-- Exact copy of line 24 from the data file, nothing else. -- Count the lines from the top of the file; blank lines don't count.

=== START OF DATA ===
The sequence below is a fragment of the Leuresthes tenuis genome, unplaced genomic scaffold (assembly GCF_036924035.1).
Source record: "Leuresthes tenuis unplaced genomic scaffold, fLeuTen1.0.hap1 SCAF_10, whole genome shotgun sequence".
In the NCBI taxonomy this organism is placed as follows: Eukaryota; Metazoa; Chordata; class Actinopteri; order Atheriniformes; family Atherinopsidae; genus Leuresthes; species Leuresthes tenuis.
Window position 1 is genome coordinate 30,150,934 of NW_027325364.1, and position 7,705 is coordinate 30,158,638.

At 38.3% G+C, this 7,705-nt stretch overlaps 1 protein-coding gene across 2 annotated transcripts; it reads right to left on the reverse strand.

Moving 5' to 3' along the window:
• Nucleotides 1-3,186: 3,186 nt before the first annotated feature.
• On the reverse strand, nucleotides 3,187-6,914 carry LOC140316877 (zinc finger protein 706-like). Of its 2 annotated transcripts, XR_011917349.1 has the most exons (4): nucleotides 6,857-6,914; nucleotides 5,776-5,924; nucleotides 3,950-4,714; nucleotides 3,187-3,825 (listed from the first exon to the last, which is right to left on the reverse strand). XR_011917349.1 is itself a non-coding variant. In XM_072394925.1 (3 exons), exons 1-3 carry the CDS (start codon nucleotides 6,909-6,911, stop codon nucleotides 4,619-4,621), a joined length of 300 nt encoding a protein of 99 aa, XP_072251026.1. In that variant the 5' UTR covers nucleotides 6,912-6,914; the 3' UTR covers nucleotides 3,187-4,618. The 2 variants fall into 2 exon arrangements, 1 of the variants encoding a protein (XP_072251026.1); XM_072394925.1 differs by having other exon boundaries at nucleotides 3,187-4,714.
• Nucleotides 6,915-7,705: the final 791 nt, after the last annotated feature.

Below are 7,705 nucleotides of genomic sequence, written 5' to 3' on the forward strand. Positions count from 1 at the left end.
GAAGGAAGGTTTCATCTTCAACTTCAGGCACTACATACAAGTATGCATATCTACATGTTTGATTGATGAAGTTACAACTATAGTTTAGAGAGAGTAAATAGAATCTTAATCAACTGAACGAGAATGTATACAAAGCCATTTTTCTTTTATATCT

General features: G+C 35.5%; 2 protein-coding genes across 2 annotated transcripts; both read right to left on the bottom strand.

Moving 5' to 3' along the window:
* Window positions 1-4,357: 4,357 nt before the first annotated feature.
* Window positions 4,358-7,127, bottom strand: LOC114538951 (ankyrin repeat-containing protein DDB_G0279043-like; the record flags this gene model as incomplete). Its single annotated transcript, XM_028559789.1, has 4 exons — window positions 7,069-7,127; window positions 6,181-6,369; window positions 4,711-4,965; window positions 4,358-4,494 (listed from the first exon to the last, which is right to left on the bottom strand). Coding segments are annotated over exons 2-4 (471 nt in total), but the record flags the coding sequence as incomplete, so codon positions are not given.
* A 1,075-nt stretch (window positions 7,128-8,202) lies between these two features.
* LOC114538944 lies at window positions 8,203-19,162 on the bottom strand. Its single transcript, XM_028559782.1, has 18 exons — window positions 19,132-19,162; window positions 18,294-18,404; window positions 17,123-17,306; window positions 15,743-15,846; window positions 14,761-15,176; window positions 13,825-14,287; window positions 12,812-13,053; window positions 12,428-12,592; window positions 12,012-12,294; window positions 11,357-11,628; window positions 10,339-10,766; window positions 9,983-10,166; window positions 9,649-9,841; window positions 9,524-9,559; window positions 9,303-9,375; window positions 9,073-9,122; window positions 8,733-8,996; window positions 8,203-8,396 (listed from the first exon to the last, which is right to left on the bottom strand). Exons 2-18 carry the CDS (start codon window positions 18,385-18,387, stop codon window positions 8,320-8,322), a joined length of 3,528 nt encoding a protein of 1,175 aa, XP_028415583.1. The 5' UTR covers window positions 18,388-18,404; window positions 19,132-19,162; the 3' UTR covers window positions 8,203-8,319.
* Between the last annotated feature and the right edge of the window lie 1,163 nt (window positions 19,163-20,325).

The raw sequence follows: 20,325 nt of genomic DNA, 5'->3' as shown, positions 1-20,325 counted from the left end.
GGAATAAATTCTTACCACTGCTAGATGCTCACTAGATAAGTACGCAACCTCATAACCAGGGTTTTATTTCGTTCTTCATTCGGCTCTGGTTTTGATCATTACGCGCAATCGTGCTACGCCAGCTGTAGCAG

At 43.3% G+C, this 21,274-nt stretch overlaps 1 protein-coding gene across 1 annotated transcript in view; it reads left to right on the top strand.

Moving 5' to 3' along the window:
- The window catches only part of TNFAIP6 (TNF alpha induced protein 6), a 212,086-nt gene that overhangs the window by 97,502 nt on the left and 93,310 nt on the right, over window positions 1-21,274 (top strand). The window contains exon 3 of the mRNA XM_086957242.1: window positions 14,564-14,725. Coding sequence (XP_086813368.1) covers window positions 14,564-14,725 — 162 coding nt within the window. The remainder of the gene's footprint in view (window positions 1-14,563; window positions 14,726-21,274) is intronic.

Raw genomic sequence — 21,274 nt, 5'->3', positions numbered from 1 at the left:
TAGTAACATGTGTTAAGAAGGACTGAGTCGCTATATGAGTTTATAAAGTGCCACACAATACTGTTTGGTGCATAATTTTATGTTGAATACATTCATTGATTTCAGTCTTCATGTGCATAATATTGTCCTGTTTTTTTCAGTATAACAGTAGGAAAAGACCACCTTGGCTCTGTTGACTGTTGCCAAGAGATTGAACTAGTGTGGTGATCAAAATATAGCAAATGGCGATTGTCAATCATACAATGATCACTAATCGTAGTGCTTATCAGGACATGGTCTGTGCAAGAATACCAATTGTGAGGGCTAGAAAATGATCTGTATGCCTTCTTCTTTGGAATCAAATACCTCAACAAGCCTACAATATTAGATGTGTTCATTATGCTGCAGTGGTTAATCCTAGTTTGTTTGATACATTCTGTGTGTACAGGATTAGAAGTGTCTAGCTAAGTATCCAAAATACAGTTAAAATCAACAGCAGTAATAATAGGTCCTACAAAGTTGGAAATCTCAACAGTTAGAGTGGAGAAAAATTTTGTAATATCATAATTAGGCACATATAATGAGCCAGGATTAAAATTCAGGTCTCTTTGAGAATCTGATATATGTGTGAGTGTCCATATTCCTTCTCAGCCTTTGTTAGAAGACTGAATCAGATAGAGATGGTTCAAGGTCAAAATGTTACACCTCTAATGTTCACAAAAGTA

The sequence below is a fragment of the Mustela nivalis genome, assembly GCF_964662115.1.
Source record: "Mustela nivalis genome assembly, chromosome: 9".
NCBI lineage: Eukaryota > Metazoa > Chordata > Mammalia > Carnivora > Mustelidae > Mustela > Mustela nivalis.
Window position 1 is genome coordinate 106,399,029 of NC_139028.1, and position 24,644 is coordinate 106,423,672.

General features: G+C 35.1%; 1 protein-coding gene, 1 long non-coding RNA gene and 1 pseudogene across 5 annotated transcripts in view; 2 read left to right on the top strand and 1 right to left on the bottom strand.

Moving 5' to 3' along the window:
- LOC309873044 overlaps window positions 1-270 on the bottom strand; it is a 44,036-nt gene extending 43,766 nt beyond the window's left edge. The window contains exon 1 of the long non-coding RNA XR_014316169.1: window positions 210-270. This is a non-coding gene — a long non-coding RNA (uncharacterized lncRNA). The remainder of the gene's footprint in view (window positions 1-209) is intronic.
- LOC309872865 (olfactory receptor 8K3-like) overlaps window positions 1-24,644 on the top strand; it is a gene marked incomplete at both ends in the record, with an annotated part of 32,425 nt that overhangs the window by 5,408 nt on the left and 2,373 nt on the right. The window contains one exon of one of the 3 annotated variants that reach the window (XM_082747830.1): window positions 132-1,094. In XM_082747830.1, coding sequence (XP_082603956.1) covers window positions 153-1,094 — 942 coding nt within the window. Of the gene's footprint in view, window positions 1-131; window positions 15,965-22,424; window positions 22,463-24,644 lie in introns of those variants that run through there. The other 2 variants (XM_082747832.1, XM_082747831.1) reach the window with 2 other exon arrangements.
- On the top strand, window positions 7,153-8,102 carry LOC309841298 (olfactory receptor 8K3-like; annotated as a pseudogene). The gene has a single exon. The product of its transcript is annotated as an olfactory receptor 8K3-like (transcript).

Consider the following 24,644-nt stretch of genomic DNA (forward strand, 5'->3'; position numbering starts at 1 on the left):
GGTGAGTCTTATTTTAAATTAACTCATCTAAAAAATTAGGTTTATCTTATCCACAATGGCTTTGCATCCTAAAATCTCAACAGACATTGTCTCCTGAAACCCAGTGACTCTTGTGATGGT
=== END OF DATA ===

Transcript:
Raw genomic sequence — 21,274 nt, 5'->3', positions numbered from 1 at the left: